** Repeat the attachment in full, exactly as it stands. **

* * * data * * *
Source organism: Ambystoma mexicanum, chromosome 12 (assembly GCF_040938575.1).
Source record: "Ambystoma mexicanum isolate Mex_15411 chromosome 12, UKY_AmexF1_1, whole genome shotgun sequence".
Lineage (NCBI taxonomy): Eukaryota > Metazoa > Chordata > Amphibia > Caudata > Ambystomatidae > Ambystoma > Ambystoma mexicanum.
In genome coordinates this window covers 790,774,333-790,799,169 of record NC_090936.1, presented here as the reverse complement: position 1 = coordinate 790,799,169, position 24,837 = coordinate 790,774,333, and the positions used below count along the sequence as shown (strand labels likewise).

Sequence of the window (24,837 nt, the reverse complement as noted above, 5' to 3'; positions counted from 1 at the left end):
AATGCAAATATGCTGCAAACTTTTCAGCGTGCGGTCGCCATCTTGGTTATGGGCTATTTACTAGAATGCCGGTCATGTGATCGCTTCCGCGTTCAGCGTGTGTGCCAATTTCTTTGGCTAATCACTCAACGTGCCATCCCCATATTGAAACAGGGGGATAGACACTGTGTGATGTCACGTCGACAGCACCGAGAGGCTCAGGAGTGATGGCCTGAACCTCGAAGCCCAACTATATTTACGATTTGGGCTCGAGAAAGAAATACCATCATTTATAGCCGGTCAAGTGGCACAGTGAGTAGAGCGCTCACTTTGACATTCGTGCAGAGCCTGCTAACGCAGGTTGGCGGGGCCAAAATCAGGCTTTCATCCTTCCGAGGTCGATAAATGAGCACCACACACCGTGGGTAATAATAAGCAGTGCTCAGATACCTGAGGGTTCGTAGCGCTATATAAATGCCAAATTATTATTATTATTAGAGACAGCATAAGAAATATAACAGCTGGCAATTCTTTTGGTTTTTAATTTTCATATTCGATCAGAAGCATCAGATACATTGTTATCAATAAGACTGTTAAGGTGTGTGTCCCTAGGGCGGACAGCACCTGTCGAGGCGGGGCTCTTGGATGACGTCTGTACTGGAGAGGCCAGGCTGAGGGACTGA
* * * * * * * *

Source organism: Ambystoma mexicanum, chromosome 12 (assembly GCF_040938575.1).
Source record: "Ambystoma mexicanum isolate Mex_15411 chromosome 12, UKY_AmexF1_1, whole genome shotgun sequence".
Lineage (NCBI taxonomy): Eukaryota > Metazoa > Chordata > Amphibia > Caudata > Ambystomatidae > Ambystoma > Ambystoma mexicanum.
In genome coordinates this window covers 790,774,333-790,799,169 of record NC_090936.1, presented here as the reverse complement: position 1 = coordinate 790,799,169, position 24,837 = coordinate 790,774,333, and the positions used below count along the sequence as shown (strand labels likewise).

Sequence of the window (24,837 nt, the reverse complement as noted above, 5' to 3'; positions counted from 1 at the left end):
AATGCAAATATGCTGCAAACTTTTCAGCGTGCGGTCGCCATCTTGGTTATGGGCTATTTACTAGAATGCCGGTCATGTGATCGCTTCCGCGTTCAGCGTGTGTGCCAATTTCTTTGGCTAATCACTCAACGTGCCATCCCCATATTGAAACAGGGGGATAGACACTGTGTGATGTCACGTCGACAGCACCGAGAGGCTCAGGAGTGATGGCCTGAACCTCGAAGCCCAACTATATTTACGATTTGGGCTCGAGAAAGAAATACCATCATTTATAGCCGGTCAAGTGGCACAGTGAGTAGAGCGCTCACTTTGACATTCGTGCAGAGCCTGCTAACGCAGGTTGGCGGGGCCAAAATCAGGCTTTCATCCTTCCGAGGTCGATAAATGAGCACCACACACCGTGGGTAATAATAAGCAGTGCTCAGATACCTGAGGGTTCGTAGCGCTATATAAATGCCAAATTATTATTATTATTAGAGACAGCATAAGAAATATAACAGCTGGCAATTCTTTTGGTTTTTAATTTTCATATTCGATCAGAAGCATCAGATACATTGTTATCAATAAGACTGTTAAGGTGTGTGTCCCTAGGGCGGACAGCACCTGTCGAGGCGGGGCTCTTGGATGACGTCTGTACTGGAGAGGCCAGGCTGAGGGACTGA